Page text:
Anders & Emily Crofoot, Wairarapa

When New Yorkers Anders & Emily Crofoot took over Castlepoint Station on the eastern Wairarapa coast in 1998, they had to make some big adjustments, quickly. Gone were the freezing winters and reliable summer rains. In their place were year-round growth, frequent summer droughts and relentless wind.

Learn how Anders and Emily Crofoot have adapted to conditions on Castlepoint Station using a mix of traditional and unconventional farming practices.

Transcript

CARRIE GREEN:
High winds, poor soil, dry summers and erosion do not make coastal Wairarapa the easiest place to farm.

The task is even more challenging when you're new to the country and need time to work through best farming practices for the area. Here's one man's story.

ANDERS CROFOOT:
We've been here for 21 years now. The area we came from was about an hour north of New York city.

It wasn't as different for us as people might imagine. In fact it's somewhat amusing that we'd actually never lived closer to a shop.

Castlepoint has a little store. We'd never been on public sewerage and we'd never had street lights outside of our house.

So in some respects coming to Castlepoint was more urban than where we came from in New York state.

That first month we were here was incredibily windy because it was during the equinox when the winds are strongest.

We weren't quite sure what we'd run into at that point. One of the conventionally cultivated paddocks was getting re-grassed.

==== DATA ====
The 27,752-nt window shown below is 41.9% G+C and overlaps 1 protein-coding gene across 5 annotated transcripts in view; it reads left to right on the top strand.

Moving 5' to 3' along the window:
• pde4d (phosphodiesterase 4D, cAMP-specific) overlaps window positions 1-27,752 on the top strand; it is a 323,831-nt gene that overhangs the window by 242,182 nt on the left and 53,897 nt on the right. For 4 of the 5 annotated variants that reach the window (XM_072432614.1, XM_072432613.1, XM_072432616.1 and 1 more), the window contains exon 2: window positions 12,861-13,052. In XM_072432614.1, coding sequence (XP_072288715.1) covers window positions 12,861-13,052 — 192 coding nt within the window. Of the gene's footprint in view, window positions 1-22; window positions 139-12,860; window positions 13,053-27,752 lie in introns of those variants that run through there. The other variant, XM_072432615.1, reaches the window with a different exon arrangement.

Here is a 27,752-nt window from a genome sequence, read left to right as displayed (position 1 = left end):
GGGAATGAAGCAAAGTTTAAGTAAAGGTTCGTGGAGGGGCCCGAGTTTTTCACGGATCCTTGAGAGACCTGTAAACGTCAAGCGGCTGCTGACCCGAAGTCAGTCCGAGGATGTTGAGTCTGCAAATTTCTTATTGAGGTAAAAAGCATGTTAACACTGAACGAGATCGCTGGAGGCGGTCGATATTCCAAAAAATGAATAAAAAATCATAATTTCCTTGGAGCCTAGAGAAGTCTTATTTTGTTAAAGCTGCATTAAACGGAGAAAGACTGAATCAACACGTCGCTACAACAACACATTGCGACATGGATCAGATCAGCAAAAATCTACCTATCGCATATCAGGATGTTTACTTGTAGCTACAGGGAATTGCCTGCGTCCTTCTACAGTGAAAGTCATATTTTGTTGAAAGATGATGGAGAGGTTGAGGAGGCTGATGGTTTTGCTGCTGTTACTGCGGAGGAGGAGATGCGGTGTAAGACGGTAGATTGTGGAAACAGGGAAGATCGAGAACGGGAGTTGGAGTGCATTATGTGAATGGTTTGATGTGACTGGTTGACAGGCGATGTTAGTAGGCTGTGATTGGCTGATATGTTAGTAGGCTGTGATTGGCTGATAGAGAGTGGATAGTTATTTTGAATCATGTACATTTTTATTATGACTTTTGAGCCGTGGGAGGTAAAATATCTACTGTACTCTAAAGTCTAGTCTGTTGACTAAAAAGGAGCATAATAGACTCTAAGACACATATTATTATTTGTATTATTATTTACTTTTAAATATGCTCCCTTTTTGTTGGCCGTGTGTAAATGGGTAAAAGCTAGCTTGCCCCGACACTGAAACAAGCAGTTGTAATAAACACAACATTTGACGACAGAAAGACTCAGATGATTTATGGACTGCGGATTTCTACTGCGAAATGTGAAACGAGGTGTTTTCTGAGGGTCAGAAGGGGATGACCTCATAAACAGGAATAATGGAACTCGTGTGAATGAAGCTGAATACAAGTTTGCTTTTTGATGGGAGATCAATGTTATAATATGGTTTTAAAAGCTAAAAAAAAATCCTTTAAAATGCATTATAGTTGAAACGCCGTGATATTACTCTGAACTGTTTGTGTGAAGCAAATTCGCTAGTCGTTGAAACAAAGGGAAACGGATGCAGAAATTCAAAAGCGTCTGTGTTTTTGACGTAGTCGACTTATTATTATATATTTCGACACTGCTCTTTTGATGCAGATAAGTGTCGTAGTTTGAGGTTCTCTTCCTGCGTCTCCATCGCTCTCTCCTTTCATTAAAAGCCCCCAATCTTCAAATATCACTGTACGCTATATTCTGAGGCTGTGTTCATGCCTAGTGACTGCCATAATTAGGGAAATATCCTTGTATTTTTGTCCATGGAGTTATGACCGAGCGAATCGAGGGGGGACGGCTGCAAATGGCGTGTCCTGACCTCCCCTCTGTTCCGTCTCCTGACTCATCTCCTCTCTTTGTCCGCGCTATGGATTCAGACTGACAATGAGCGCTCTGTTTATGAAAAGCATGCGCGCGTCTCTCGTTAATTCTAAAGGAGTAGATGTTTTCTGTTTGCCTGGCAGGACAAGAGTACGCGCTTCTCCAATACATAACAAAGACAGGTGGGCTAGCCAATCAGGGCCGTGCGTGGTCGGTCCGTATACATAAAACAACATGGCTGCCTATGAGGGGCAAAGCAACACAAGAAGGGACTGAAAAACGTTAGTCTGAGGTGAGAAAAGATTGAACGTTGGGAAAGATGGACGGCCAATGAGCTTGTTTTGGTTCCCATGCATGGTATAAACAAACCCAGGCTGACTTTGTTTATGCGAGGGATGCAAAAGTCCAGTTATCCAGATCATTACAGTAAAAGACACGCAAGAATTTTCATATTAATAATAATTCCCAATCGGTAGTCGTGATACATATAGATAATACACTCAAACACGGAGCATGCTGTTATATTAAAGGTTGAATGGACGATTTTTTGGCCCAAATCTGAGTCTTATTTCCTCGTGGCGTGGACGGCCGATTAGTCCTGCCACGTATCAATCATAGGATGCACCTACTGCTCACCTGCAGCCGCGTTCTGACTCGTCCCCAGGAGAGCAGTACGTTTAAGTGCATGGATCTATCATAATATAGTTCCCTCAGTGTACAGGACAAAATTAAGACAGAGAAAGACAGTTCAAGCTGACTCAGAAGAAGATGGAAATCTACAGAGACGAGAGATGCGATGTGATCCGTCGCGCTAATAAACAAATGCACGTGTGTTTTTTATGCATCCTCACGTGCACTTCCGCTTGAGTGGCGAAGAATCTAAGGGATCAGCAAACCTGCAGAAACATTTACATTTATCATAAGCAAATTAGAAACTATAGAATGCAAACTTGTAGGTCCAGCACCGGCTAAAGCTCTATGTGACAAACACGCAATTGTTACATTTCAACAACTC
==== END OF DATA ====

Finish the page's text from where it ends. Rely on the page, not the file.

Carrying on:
About a third of the paddock, all the seed got blown out to sea. We weren't very impressed with that, and we resowed it.

And about a third of that got blown out. We finally got everything in but we decided there must be a better way of regrassing than full conventional cultivation.

Being summer dry and having a high wind run through the spring means that we don't necessarily do things traditionally.

What we've found with traditional ploughing is you're opening the soil up.

If you've got a lot of wind blowing then your topsoil's getting blown out to sea. Which doesn't do anybody any good.

That's why we've settled on direct drilling for establishing as much as we can. That leaves the soil intact, so even when it's windy it doesn't blow away.

We find even after forage crops like rape or kale which we'll use as a winter crop - when that gets grazed off there is a fair bit of open dirt.

But because it's all compacted and the roots are still there to hold it, it doesn't really blow away.

You can see the difference in the paddock - you may have some open ground but it's not dusty. Whereas on the farm tracks you'll see dust blowing all over the place.

We do about 1000 to 1500 poplar and willow poles each year. The point of that is to stabilise the slopes.

The hills here are quite prone to slips and the deep roots of the poplars help keep the hills from slipping during the winter months.

They're also really useful as shade for the livestock during the summer.

Every farmer wants to leave the land better than when they found it.

Now we're looking into different species of plants that we can grow to make better use of the limited moisture we get.

We've looked at things like lucerne. We're looking at introducing dung beetles. They're very interesting because they take manure and put it down into the soil.

They also open up some nice deep channels for the moisture to get down. They're quite an interesting animal.

I think looking after soil carbon is actually about using good farming practices. There's probably no silver bullet, it's just doing everything as well as you can.

For us direct drilling is a big part of it, other people might do minimal cultivation.

The idea is you don't want to turn over the soil if you don't have to.

Let it sit there in a good state, let the bugs do their thing and let the roots go down and develop it.